Workplace Compliance Trends for 2020

By Robert C. Love

The business world is never static, is it? It is constantly evolving to accommodate the changing world in which we live. At the forefront of that evolution in the insurance segment is compliance. For better or worse, regulatory changes at the local, state, and federal levels create new compliance issues every year. Staying up to date is a full-time endeavor all by itself. Below are some of the top workplace compliance trends for 2020.

 Changes to Overtime Hours

The much-anticipated overtime rule has finally been released. It will go into effect on January 1, 2020. The hallmark of the new rule is a higher salary threshold for exempt employees as outlined in the Fair Labor Standards Act. The threshold will increase to $648 weekly or $35,568 annually. The rules for determining who qualifies as exempt have also been altered slightly.

This indicates that there will be some changes to overtime hours in 2020. Some employers are likely to implement tight restrictions on overtime hours. Others may shift work from some employees to others, guaranteeing that overtime hours are kept at a minimum.

 Sexual Harassment Training

The number of states requiring sexual harassment training of both private and public sector employees is on the rise. California has perhaps the most comprehensive sexual harassment training requirements. Those requirements will become even more comprehensive as of January 1, 2020. It is quite possible that other states will follow California’s lead. If so, we may see more states mandating at least several hours of sexual harassment training for management and lesser training for non-management employees. We might also see companies in states where this training is not mandatory move forward to offer it anyway.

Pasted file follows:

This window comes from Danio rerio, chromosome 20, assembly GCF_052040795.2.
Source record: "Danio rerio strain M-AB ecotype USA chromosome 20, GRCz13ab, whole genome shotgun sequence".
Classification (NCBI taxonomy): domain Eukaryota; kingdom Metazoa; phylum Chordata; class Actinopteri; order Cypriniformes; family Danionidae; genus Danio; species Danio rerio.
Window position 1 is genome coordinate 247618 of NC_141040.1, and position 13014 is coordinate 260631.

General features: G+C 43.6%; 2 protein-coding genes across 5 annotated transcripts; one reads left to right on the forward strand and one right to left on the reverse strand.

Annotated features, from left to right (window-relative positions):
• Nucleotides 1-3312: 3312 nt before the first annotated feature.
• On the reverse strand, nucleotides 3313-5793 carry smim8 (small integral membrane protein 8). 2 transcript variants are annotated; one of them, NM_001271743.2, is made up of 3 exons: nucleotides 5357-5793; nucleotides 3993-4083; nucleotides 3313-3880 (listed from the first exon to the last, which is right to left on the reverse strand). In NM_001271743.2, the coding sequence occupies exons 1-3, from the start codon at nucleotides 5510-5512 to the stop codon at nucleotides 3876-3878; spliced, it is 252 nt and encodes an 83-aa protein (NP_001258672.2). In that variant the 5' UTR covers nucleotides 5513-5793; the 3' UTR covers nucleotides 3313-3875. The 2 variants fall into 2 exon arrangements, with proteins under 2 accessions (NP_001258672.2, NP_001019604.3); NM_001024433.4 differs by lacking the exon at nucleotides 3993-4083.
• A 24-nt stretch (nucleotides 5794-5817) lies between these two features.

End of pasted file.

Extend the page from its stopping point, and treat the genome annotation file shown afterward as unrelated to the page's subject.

Paid Leave Laws

Next year will be a banner year for those states implementing or expanding paid leave laws. Arizona, California, New Jersey, and a handful of others have had paid leave laws in place for several years. However, California recently expanded its law with new changes set to take effect in 2020. New York’s law gradually expands every year for the next several years.

Paid leave also kicks in next year in Nevada and Washington state. Meanwhile, representatives in Washington are seriously considering national paid leave legislation. It appears as though it is just a matter of time before mandated paid leave is the norm.

Companies doing business in states with laws already in place should check for changes in the coming year. As previously mentioned, several states are expanding their programs in 2020.

 Employee Cannabis Use

One of the stickiest compliance issues of all relates to cannabis use among employees. Federal law still considers cannabis a controlled substance, though enforcement has been lax in recent years. That has empowered a number of states to implement both medical and recreational cannabis laws in recent years.

In states that allow recreational use of cannabis, employers must make a clear distinction between what is considered medical and recreational use for establishing their own policies. This is necessary to avoid running afoul of laws that allow possession of medically necessary cannabis in the workplace.

Compliance is always a priority as we begin a new calendar year. Companies should know and understand all the laws that apply to them. Strategies for complying should also be implemented well in advance. Companies do not need to be caught off guard now that the calendar has turned to 2020.

Robert C. Love


Robert C. Love is president of the benefits division at BenefitMall.